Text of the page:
July 31, 2017
stalwart (adjective)
\STAWL-wert\ Hear it!
What does it mean?
: marked by outstanding strength and vigor of mind, body, or spirit
How do you use it?
"I can remember Miss Temple walking lightly and rapidly along our drooping line, her plaid cloak, which the frosty wind fluttered, gathered close about her, and encouraging us, by precept and example, to keep up our spirits, and march forward, as she said, ‘like stalwart soldiers.'" (Charlotte Bronte, _Jane Eyre_)
Are you a word wiz?

Let's see how well you understand what "stalwart" means. Which of the following sentences do you think uses the word correctly?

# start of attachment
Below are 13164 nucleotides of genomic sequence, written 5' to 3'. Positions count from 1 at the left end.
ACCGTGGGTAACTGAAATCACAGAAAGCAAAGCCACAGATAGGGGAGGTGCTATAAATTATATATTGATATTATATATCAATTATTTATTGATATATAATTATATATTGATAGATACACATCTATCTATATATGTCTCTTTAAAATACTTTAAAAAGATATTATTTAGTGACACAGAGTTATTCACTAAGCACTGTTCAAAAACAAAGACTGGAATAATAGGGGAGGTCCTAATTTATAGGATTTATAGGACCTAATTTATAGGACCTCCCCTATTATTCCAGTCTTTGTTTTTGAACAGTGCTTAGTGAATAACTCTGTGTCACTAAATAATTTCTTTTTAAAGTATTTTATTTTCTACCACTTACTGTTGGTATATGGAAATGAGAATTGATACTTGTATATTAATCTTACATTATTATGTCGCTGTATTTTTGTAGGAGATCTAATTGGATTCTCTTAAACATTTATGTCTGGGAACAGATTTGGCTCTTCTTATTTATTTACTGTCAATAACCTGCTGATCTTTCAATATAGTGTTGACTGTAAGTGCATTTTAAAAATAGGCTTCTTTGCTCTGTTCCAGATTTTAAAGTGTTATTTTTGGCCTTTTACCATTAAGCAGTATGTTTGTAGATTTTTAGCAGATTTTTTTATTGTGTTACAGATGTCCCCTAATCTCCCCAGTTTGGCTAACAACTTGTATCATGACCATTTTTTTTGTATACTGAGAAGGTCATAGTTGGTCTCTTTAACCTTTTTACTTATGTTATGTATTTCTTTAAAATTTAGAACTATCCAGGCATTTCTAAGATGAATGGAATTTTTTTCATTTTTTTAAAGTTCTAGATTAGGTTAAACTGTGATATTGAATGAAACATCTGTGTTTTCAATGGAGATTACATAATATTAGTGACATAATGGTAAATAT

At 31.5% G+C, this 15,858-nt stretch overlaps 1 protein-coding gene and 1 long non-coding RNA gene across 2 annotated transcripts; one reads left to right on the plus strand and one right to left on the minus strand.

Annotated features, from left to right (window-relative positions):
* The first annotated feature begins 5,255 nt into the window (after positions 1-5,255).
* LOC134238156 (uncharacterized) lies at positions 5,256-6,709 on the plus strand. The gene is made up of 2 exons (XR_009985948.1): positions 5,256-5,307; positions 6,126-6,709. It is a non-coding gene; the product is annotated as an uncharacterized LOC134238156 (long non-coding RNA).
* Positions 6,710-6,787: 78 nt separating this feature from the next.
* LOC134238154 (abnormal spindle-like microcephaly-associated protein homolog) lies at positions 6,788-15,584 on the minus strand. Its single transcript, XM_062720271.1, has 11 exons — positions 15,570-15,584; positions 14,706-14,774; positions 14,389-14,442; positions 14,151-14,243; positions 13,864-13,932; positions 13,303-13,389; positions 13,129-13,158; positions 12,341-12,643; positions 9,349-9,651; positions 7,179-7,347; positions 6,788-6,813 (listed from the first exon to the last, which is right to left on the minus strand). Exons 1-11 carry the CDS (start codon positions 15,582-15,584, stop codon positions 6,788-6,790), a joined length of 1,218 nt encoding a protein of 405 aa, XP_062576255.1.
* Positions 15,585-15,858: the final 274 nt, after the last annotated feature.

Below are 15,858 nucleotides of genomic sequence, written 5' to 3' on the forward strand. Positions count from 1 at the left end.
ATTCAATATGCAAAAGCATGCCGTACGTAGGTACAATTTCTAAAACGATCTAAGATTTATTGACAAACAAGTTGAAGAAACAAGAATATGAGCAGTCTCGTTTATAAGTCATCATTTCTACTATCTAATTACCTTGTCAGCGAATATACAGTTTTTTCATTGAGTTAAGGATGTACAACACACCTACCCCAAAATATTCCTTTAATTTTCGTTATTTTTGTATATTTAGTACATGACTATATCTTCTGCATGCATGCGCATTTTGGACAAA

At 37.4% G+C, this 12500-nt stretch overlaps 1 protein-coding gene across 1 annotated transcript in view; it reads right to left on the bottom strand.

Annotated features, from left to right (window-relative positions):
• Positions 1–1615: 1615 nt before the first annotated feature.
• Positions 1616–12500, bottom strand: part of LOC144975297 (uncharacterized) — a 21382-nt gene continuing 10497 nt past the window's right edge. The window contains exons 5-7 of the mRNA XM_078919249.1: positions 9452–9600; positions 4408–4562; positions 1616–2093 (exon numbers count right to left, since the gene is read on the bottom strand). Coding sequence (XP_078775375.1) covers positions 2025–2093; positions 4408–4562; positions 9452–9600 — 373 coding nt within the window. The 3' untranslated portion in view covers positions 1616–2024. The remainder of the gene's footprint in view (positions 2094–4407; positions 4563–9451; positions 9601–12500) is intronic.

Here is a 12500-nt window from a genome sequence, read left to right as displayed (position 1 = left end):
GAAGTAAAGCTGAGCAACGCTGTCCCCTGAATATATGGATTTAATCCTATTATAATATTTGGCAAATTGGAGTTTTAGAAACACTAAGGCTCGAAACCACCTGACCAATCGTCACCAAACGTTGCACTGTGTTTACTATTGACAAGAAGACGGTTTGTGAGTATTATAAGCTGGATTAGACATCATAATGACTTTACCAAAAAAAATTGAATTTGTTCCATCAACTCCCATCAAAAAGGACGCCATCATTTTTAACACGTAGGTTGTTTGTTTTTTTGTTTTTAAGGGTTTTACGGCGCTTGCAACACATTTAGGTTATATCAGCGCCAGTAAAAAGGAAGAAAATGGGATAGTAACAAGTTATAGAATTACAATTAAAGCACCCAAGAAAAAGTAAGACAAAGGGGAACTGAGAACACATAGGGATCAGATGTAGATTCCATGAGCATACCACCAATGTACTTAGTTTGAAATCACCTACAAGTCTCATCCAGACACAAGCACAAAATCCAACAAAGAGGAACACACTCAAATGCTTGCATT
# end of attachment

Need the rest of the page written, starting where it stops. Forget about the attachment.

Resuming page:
"Stalwart" makes sense in sentence B, and it has some synonyms that could also do the job quite well. The simplest of these is "strong," which often implies the power of muscles, as in "strong arms"—or, to use a phrase from our example sentence, "strong workers." "Stout" is another synonym, and since "stout" suggests an ability to endure stress or pain, talking about "stout workers" would be perfectly reasonable. "Sturdy" is another synonym of "stalwart," and although it's more often used to describe objects that are strong (as in "a sturdy table"), the phrase "sturdy workers" is not a misuse. "Stalwart" is unique, though, in suggesting an unshakeable dependability—so we'll take "stalwart workers" over the others any day.
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